Building an Extraordinary Retail Display Program
A cohesive approach to products, marketing, and customer service is the goal of every company. Whether it’s design guidelines, a campaign theme, or an engagement strategy, good companies can commonly align these things with their brand.
It’s in the deeper details however that a company moves above these standard goals and sets a higher bar. There are few companies that fully achieve this status … moving from the edge of the targeted cohesive approach to the bullseye. There is not one specific path to reach this “great” status. It is a culmination of people foremost, product design, marketing, retail display presentation and customer service.
“By definition, it is not possible to everyone
to be above the average.”
― James C. Collins, Good to Great
We are going to analyze a specific segment of what it takes to reach this status ― retail display presentation.
The quality of a product in retail is only as good as the perceived quality that it is assigned by the population. The public’s perception comes from a culmination of the current and historical opinion on the quality of a company’s products, social proof, marketing/advertising acumen, and customer service. While these areas make up the majority of a product’s perception, there is one more area that can have a defining impact on a customer’s impression of your product at a very crucial time of the buying process.
When a customer decides to come into a store, whether to intentionally purchase your product or not, they are on alert. They are actively, or passively, analyzing their surroundings, judging the information placed in front of them and coming to a conclusion on whether they like or dislike what they see. The “like” button didn’t start with Facebook ― humans have always analyzed, judged, and critiqued their surroundings.
A Big Brand Example
So let’s take a look at a brand that is pushed in front of us all, every day, everywhere: Apple. Since the popularity of the iPod, and subsequently the iPhone and all other “i” products, we have been inundated with advertising by Apple. The message that Apple defaults to most often is that they create fun, innovative, and quality products. Most would also agree that they back up these claims by actually creating fun, innovative, and quality products and thereby hitting the proverbial bullseye of the cohesive branding approach. They also employ excellent customer service as a tactic to reinforce their claims of superior products.
As the distribution of these products became mainstream, Steve Jobs knew that Apple needed a venue to introduce and educate consumers on a new product category. The Apple Store was designed to invite customers to engage with the product without the traditional barricades of mass retail ― i.e. glass cases, dummy products, and checkout lines. As Apple continued to go further mainstream and enter secondary retail markets such as Best Buy, Walmart, Target, and even grocery stores to some degree with iTunes gift cards, they approached these venues with the same attention to detail as they did with the original stores (albeit with some concessions based on product location).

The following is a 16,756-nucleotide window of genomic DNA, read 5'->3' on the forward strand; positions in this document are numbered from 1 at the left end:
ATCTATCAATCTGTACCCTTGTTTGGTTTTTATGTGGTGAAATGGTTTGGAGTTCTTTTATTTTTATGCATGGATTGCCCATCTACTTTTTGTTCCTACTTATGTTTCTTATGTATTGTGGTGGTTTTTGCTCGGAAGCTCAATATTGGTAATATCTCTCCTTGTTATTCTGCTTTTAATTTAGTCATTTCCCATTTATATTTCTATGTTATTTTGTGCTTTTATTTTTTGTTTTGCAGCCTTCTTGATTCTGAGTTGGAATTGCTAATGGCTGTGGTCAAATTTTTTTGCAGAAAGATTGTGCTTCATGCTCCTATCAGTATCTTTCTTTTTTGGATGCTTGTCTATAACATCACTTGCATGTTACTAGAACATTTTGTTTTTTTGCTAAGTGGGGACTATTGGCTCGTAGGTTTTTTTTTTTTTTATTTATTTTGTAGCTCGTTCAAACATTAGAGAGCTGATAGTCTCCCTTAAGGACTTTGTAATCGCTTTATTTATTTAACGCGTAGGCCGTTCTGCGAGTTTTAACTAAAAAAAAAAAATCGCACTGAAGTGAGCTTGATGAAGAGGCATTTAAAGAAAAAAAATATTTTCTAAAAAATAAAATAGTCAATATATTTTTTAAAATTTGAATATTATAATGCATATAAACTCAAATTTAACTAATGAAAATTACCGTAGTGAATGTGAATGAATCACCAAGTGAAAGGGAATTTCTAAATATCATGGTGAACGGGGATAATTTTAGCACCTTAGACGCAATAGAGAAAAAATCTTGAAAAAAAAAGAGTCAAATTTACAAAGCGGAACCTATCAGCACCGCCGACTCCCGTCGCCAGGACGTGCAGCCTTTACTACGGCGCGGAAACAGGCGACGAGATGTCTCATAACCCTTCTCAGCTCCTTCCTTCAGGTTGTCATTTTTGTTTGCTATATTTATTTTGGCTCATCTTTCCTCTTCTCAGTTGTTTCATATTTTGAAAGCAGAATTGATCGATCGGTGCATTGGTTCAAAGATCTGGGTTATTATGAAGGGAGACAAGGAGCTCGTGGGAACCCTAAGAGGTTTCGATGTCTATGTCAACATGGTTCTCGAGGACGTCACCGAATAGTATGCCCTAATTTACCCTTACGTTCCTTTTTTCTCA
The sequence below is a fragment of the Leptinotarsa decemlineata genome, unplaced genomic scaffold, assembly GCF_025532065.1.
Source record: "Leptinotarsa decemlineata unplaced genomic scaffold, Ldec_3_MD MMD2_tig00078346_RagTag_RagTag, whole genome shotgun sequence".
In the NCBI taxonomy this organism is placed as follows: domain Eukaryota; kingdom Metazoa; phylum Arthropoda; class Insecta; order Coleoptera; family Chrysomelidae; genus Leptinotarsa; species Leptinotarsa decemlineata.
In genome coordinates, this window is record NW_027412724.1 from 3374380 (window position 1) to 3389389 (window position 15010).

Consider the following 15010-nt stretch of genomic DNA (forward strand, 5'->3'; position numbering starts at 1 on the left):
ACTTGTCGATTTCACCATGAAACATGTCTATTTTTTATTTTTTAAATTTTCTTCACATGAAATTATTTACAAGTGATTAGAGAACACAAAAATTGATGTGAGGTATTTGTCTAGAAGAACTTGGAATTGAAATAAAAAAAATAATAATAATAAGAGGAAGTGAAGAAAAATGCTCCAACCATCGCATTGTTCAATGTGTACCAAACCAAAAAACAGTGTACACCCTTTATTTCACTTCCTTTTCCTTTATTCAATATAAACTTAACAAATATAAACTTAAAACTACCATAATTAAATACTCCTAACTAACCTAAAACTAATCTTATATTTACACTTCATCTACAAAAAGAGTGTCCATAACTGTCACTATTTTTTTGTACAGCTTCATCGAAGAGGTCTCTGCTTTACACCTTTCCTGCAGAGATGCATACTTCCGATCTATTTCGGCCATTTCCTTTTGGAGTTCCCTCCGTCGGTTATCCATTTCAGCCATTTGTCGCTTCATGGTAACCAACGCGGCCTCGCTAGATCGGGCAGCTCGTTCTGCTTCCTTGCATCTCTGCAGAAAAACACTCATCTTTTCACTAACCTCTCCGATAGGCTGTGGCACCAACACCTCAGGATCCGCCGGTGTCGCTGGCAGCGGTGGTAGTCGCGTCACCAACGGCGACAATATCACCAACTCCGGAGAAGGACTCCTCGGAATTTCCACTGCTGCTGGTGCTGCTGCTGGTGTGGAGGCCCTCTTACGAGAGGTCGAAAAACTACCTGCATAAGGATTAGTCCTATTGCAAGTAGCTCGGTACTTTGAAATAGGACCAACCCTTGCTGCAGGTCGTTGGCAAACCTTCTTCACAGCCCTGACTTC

Today, Apple continues to hold its place as a leader in the smartphone and tablet market. However, they must continually reinforce their claims of quality with everything that is placed in front of a finicky public. With the introduction of the Apple Watch, their stores had to shift focus. They have to question how will they educate the consumer on an innovative yet complicated product. They also need to help the consumer sort through the product’s many options. Continuing to maintain an excellent retail product presentation will be crucial for Apple Watch’s success to the masses beyond the couple million early adopters. Customers will, consciously or subconsciously, demand to see quality in the presentation.
So how can this be applied to your company and brand(s)? First, you must take a look at what claims you are making to your customers based on your branding and advertising. Are you backing up the claims of your company and products with a equal ‘message’ and presentation in the retail environment? For example, are you a fully organic company that is focused on a quality product and a double or triple bottom line? Does your retail display presentation back up this claim or do your marketing efforts stop short of the grocery aisle to the product’s peril? Or perhaps you’re a manufacturer of premium tools that are strong enough for a contractor yet your retail presentation is a corrugated box that can’t stand up to the demands of a abusive retail environment? Reflect on these examples as these are all things that your company must consider, end-to-end, in order to achieve greatness & consistency with product presentation.
About Crux Retail
Crux Retail stands firm in design and engineering excellence by creating branded in-store merchandising, custom retail environments, and interactive kiosks/displays. We’ll help bring attention to your product by analyzing your existing marketing plan and developing a unique retail presentation that will enhance your product and complement your marketing efforts. Contact us today to discuss your display needs.